1. What is the pancreas and pancreatic cancer? The pancreas is a gland located deep in the abdomen.  It is surrounded by the stomach, small intestine, liver and spleen. The pancreas has two main functions.  One function is called the exocrine function.  This involves the production of enzymes that help in digestion.  The second function of the pancreas is the endocrine function, which involves the production of hormones, including insulin and glucagon.  Islet cells within the pancreas produce and secrete insulin and glucagon into the bloodstream.  These hormones work together to maintain the proper level of sugar in the blood. When cells in the pancreas grow out of control, a tumor develops.  In most cases of pancreatic cancer, the cells that line the pancreatic duct are involved.  This type of pancreatic cancer is an exocrine tumor known as adenocarcinoma.  A less common type of pancreatic tumor begins in the islet cells of the pancreas and is known as an endocrine or islet cell tumor.
2. What are the symptoms of pancreatic cancer? The symptoms of pancreatic cancer are vague and may include back or abdominal pain, digestive issues or unexplained weight loss. These symptoms may also indicate a number of other conditions. The symptom that often triggers a pancreatic cancer diagnosis is jaundice, which is yellowing of the skin and eyes. Jaundice is caused by the buildup of a substance called bilirubin in the blood.  In the case of pancreatic cancer, jaundice may occur if a tumor on the head of the pancreas obstructs the bile duct, causing this buildup of bilirubin.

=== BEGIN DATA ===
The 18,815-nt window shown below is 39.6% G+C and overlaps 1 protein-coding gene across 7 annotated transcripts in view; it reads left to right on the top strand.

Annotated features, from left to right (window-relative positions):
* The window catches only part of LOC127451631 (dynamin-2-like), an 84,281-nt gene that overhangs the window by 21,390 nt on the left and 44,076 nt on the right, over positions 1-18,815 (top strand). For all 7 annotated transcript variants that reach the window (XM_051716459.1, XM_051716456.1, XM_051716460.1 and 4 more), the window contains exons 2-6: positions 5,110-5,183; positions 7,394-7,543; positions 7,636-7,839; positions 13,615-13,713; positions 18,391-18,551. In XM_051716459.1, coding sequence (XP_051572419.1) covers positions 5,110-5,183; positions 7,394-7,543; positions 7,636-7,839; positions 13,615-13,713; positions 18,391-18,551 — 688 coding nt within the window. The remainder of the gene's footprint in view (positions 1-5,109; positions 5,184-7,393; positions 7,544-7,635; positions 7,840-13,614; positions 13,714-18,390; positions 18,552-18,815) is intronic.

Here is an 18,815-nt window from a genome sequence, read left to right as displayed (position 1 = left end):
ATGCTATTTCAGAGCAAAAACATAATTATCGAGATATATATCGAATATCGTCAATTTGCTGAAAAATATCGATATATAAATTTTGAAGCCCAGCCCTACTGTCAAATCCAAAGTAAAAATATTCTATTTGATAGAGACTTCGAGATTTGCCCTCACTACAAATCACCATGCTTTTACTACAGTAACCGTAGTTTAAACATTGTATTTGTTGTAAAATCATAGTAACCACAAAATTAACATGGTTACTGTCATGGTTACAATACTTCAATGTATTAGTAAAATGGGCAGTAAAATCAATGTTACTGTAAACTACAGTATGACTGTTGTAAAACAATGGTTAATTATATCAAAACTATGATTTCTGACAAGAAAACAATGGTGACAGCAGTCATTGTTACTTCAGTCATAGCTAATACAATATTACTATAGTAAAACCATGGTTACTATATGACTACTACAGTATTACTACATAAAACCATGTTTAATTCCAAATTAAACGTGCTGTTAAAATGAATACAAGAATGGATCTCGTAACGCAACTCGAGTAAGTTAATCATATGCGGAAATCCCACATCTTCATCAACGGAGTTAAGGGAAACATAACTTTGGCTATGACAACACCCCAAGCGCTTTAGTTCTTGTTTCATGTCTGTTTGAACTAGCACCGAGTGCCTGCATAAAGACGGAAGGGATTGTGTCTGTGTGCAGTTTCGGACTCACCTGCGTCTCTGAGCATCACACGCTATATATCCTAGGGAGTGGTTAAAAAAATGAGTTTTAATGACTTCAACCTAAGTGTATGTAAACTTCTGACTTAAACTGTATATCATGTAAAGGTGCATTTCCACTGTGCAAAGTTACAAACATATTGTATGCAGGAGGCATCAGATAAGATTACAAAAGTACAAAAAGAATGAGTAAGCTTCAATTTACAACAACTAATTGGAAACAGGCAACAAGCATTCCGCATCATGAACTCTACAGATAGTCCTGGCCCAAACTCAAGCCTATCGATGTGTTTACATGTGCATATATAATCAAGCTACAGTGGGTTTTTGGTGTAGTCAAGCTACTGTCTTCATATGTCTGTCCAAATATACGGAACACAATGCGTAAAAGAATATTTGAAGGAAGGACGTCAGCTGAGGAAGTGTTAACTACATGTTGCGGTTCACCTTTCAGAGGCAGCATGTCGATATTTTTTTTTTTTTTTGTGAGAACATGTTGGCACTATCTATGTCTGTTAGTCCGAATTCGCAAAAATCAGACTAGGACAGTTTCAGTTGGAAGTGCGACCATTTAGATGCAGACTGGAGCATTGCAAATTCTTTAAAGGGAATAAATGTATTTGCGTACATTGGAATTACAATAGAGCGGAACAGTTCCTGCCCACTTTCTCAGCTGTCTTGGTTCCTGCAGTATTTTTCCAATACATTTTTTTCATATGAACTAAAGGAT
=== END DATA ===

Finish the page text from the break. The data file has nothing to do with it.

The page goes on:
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3. Who is at risk? Recent research studies indicate that 30 percent of pancreatic cancer cases are linked to smoking and another 10 percent are said to have a hereditary (or familial) link. We also know that the incidence among African Americans is 50-90 percent higher than any other ethnic group in the United States. And, there is an even greater risk of pancreatic cancer among Ashkenazi Jews.  Some of the other risk factors scientists are currently studying include: diabetes, chronic and hereditary pancreatitis (inflammation of the pancreas), obesity, physical activity, and diet.
4. What treatment options are available? The standard treatments for pancreatic cancer include chemotherapy and/or radiation. Some patients may be eligible for a surgery called the Whipple procedure, where part of the pancreas is removed. Other methods of treatment can include biological therapies, and/or complementary and alternative therapies. Clinical trials in pancreatic cancer are also available and should be considered when selecting a treatment option. The Pancreatic Cancer Action Network has a comprehensive and up-to-date database of pancreatic cancer clinical trials throughout the country and can perform personalized clinical trials searches for patients.
5. There is hope for pancreatic cancer patients. Receiving the diagnosis of pancreatic cancer can be a frightening moment for both the patient and the family. It is important to realize that there is hope and resources available to help them through their journey. The Pancreatic Cancer Action Network’s Patient and Liaison Services (PALS) program provides patients and their families with the most current information on the disease, from treatment options and clinical trials, to diet and nutrition information, and symptom management. And, our Survivor and Caregiver Network puts patients and their families in touch with people who can share their experiences, and offer support and inspiration. All of our services and materials are free of charge.

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